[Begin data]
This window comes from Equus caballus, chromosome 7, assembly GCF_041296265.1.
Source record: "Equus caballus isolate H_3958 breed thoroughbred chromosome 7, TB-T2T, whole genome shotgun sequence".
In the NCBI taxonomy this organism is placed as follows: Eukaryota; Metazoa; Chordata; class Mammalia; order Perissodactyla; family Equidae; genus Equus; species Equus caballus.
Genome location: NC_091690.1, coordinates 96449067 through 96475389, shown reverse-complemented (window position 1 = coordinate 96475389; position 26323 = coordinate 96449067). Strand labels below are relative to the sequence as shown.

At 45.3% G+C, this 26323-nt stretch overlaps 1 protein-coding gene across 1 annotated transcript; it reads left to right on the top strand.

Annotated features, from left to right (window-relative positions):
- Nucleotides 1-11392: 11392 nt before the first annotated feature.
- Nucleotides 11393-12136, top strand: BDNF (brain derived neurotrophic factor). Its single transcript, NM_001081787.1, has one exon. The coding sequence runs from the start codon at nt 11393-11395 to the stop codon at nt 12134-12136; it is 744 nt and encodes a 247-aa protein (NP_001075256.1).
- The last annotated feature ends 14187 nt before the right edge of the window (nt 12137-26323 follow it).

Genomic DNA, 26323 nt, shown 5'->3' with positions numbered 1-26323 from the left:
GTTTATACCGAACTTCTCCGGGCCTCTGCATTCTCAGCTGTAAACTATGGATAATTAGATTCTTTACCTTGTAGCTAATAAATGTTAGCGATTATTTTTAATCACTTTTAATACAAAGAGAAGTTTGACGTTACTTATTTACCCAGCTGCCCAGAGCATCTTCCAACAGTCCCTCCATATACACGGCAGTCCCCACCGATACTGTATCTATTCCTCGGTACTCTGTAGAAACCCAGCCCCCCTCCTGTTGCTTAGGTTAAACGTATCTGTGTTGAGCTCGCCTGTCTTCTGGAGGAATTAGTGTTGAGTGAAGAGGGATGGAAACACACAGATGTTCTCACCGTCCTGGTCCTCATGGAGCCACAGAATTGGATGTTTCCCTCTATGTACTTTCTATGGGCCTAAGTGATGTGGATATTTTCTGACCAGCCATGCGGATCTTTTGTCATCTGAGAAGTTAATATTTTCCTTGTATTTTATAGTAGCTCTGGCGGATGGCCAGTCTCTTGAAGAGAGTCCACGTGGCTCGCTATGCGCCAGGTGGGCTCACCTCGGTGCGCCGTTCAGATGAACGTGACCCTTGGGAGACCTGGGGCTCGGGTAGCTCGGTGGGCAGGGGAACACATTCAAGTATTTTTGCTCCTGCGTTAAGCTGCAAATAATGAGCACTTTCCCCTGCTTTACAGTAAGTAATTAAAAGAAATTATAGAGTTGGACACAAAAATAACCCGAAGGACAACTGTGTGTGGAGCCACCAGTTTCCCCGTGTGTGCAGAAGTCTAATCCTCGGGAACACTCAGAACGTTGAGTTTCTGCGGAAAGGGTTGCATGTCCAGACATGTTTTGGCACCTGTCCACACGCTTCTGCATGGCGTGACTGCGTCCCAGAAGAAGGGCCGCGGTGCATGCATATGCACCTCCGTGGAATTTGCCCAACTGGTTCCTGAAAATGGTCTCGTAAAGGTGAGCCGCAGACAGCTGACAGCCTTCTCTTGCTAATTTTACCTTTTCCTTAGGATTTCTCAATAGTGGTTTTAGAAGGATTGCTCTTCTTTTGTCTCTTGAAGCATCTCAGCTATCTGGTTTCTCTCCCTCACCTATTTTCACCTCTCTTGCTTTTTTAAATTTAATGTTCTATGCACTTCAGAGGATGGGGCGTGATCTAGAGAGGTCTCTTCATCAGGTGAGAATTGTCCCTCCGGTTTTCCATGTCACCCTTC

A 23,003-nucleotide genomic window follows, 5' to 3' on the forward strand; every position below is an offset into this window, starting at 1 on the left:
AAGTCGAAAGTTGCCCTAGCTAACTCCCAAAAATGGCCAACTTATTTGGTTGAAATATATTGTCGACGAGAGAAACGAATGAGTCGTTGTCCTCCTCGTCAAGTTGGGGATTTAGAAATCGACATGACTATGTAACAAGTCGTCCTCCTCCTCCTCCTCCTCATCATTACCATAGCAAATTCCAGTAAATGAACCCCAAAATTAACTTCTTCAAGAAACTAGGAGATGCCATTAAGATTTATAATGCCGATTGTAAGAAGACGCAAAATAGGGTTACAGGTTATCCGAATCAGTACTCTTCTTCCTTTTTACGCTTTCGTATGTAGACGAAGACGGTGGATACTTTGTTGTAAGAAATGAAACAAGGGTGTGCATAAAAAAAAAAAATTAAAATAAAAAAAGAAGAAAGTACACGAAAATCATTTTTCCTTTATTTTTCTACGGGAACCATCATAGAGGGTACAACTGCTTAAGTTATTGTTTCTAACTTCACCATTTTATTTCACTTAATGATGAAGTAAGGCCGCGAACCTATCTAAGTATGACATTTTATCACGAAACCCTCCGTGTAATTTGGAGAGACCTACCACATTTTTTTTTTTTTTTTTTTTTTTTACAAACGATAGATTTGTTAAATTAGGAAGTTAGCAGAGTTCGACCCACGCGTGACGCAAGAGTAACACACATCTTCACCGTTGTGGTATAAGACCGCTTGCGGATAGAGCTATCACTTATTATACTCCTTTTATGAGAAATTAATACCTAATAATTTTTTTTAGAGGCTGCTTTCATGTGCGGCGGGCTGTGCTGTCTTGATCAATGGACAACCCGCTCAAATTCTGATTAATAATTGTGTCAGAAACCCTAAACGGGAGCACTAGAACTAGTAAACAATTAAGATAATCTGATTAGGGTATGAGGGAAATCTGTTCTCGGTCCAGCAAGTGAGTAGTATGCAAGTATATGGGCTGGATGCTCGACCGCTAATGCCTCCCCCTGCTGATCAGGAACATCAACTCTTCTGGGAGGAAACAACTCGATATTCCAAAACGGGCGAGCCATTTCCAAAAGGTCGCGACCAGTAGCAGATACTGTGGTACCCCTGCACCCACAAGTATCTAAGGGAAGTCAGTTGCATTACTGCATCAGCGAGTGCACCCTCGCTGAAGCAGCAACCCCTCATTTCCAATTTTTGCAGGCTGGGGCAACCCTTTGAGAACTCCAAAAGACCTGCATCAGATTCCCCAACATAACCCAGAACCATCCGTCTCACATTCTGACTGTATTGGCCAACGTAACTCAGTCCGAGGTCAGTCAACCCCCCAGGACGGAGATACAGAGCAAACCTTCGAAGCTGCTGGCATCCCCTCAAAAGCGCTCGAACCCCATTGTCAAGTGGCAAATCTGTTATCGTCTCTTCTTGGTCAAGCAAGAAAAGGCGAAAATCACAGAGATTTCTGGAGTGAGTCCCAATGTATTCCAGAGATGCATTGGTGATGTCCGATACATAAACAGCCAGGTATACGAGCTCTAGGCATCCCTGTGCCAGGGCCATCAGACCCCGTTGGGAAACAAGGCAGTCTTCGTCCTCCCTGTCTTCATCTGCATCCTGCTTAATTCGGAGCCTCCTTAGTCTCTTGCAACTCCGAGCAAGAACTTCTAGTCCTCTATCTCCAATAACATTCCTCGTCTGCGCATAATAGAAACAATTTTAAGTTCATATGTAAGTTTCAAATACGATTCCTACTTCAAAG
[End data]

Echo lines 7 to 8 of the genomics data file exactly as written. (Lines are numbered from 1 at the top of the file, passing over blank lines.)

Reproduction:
- Nucleotides 1-11392: 11392 nt before the first annotated feature.
- Nucleotides 11393-12136, top strand: BDNF (brain derived neurotrophic factor). Its single transcript, NM_001081787.1, has one exon. The coding sequence runs from the start codon at nt 11393-11395 to the stop codon at nt 12134-12136; it is 744 nt and encodes a 247-aa protein (NP_001075256.1).